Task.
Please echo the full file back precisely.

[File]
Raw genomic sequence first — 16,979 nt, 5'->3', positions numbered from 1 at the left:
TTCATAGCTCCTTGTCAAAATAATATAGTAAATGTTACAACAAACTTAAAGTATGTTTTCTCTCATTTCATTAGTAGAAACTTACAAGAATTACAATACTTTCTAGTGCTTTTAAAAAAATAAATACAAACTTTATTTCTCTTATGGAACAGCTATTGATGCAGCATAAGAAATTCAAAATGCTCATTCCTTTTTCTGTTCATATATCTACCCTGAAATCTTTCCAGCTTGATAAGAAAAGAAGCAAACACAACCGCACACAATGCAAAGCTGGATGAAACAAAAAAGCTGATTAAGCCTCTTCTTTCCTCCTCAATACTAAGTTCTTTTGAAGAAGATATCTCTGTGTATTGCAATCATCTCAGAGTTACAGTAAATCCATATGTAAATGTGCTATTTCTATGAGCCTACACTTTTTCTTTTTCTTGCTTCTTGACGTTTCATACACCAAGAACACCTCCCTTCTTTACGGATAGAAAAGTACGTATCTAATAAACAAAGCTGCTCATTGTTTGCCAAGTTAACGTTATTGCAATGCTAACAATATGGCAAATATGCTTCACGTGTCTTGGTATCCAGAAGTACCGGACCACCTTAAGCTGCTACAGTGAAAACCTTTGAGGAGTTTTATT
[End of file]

Raw genomic sequence first — 16,979 nt, 5'->3', positions numbered from 1 at the left:
TTCATAGCTCCTTGTCAAAATAATATAGTAAATGTTACAACAAACTTAAAGTATGTTTTCTCTCATTTCATTAGTAGAAACTTACAAGAATTACAATACTTTCTAGTGCTTTTAAAAAAATAAATACAAACTTTATTTCTCTTATGGAACAGCTATTGATGCAGCATAAGAAATTCAAAATGCTCATTCCTTTTTCTGTTCATATATCTACCCTGAAATCTTTCCAGCTTGATAAGAAAAGAAGCAAACACAACCGCACACAATGCAAAGCTGGATGAAACAAAAAAGCTGATTAAGCCTCTTCTTTCCTCCTCAATACTAAGTTCTTTTGAAGAAGATATCTCTGTGTATTGCAATCATCTCAGAGTTACAGTAAATCCATATGTAAATGTGCTATTTCTATGAGCCTACACTTTTTCTTTTTCTTGCTTCTTGACGTTTCATACACCAAGAACACCTCCCTTCTTTACGGATAGAAAAGTACGTATCTAATAAACAAAGCTGCTCATTGTTTGCCAAGTTAACGTTATTGCAATGCTAACAATATGGCAAATATGCTTCACGTGTCTTGGTATCCAGAAGTACCGGACCACCTTAAGCTGCTACAGTGAAAACCTTTGAGGAGTTTTATT